One of my favorite seasons in Nuggets history was the 1992-93 campaign, the last season with the Nuggets' iconic "rainbow jerseys". The team only won 36 games that season and had no prayer of ever making the playoffs, but those who followed the team closely knew we were building towards something bigger and better. The energy in McNichols Arena that entire season was infectious as was the likability of the team itself. We, the fans, loved the players (Dikembe Mutombo, rookies LaPhonso Ellis and Bryant Stith, sharpshooter Mahmoud Abdul-Rauf and the entire cast), the coach (Dan Issel) and the direction of the team. After two painful seasons of re-building (1990 through 1992), optimism for pro basketball was in the air again in the Mile High City. That season even ended in miraculous fashion, with Mahmoud Abdul-Rauf (then named Chris Jackson), nailing the buzzer-beating game-winner against the soon-to-be Western Conference champion Phoenix Suns:


We all know what happened next. Just a season later, our young Nuggets were on the right side of one of the greatest upsets in pro sports history when, as a lowly eighth-seed, they upset the one-seeded Seattle Supersonics in the playoffs' first round. Something that had never previously happened in NBA history. And had injuries and bad management decisions not infected the franchise in the mid-90s, that team could have been a juggernaut for years to come.

Point being, if the 1992-93 season taught us anything it's that fans can be talked into and even embrace losing as long as a) the future direction of the team is clear, b) the team is comprised of young players who want to be in Denver and, c) the team plays hard, is relatively competitive and is exciting to watch. And while this might sound naive, I believe our current Nuggets can get there next season but they have to be willing to make some tough decisions.

First and foremost, while I hate to write this the Nuggets must strongly consider replacing head coach Brian Shaw. I was willing to accept a Shaw tenure through the remainder of the 2014-15 season but after witnessing the debacle that has been the last 21 games it has become clear that Shaw is not fit to be the Nuggets coach at this time with this team.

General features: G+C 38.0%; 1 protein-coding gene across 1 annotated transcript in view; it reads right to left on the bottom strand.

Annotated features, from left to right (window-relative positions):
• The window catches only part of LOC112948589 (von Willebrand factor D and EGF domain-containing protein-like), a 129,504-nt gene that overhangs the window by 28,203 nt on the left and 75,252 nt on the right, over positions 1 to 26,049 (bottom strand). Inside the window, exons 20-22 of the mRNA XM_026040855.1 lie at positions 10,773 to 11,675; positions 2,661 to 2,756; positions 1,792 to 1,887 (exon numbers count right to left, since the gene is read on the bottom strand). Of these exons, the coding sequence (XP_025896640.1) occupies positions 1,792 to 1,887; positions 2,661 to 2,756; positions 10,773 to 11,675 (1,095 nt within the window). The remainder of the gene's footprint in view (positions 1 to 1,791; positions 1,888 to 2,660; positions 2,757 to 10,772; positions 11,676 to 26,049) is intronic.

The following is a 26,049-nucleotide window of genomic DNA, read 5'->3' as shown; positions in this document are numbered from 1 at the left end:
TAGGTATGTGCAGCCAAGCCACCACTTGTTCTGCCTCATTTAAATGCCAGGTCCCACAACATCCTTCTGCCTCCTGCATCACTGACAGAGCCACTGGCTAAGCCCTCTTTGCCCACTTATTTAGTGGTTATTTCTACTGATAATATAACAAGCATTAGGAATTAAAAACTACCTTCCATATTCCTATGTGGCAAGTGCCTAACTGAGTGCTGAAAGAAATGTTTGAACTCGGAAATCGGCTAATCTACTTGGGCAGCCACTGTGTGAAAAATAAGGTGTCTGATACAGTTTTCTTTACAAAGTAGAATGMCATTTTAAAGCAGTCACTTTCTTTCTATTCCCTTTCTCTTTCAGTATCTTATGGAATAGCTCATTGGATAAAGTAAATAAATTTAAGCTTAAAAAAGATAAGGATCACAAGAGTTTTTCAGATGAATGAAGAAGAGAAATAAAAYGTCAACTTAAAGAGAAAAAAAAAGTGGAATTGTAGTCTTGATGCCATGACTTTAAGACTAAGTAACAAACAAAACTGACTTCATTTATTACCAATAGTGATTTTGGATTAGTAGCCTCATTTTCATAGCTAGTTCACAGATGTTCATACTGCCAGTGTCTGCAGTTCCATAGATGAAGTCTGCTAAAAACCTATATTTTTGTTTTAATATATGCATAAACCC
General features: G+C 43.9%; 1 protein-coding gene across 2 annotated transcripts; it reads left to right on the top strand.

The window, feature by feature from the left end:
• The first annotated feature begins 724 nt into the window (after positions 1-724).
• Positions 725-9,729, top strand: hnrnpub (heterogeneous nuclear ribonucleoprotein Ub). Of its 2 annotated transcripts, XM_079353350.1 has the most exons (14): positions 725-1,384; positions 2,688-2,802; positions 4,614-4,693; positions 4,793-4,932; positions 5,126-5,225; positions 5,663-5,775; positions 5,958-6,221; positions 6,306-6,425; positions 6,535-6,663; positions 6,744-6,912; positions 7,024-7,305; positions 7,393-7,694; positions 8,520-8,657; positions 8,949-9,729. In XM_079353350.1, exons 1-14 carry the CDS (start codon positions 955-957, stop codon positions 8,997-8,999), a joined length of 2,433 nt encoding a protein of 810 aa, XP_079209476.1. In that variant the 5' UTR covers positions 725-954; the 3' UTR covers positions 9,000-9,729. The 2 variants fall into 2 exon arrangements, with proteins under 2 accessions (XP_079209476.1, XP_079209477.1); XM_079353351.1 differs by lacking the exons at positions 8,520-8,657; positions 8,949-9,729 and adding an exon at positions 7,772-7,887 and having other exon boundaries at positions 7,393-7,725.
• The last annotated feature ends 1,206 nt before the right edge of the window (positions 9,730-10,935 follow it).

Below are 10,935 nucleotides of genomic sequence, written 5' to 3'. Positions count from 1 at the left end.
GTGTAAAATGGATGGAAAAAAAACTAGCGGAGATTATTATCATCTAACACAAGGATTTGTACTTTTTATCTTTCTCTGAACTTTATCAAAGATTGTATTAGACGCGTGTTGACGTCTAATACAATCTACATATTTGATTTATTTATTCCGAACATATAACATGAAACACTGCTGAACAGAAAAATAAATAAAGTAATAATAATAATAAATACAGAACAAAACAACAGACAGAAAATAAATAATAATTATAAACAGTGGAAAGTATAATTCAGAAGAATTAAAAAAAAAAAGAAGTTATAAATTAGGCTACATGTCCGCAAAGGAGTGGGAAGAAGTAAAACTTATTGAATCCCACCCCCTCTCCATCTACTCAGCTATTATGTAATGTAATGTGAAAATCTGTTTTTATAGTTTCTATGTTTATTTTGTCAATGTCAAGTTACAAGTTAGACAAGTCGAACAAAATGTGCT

Second, in the wake of a Shaw departure the Nuggets should have assistant coach Melvin Hunt - a ball of purely positive energy if I've ever seen one - coach out the remainder of the season. This would send a simultaneously strong message to the fans and could-be free agent signings alike: we here in Denver don't tolerate a culture of laying down and losing. Moreover, a Hunt regime would put forth a better and more earnest effort on the court nightly which could deliver rewards from the basketball gods in the form of a top lottery selection (I know that sounds corny but hey, the Nuggets need all the luck they can get!).

Third, Hunt should bench all of the players that are allegedly "counting down to the end of the season" and play the youngsters Jusuf Nurkic, Joffrey Lauvergne, Gary Harris and Erick Green plus newcomer Will Barton and veteran mensch Danilo Gallinari heavy minutes. Play four-on-five a la "Hoosiers" if you have to make a point. But again, the Nuggets organization should NOT tolerate a culture of laying down and losing. The ticket-paying fans deserve a good effort nightly and if half of these overpaid gazillionaire players are checked out, they can stay at home for the remainder of the season. We don't need 'em.

Fourth, use the off-season to unload most of the veteran players in place of youngsters who enthusiastically want to be here. That means saying goodbye to the likes of Ty Lawson, Jameer Nelson, Darrell Arthur, Randy Foye and J.J. Hickson. Maybe Wilson Chandler and Kenneth Faried, too.

And finally, early in the off-season and prior to the 2015 NBA Draft the Nuggets must hire a coach who's willing to play fast and fun in Denver again. And that doesn't mean Paul Westhead. But I'd give strong consideration to Mike D'Antoni and the seven-seconds-or-less offense, or someone from former Nuggets coach George Karl's coaching tree. Remember that Terry Stotts, Dwane Casey and Scott Brooks - all former Karl coaching disciples - are having pretty damn good seasons with their respective franchises right now.

Losing is one thing. But how the Nuggets are losing is a different matter altogether. Now is the time for the Nuggets organization to do the right thing and get back to losing in a way that builds towards a much better future.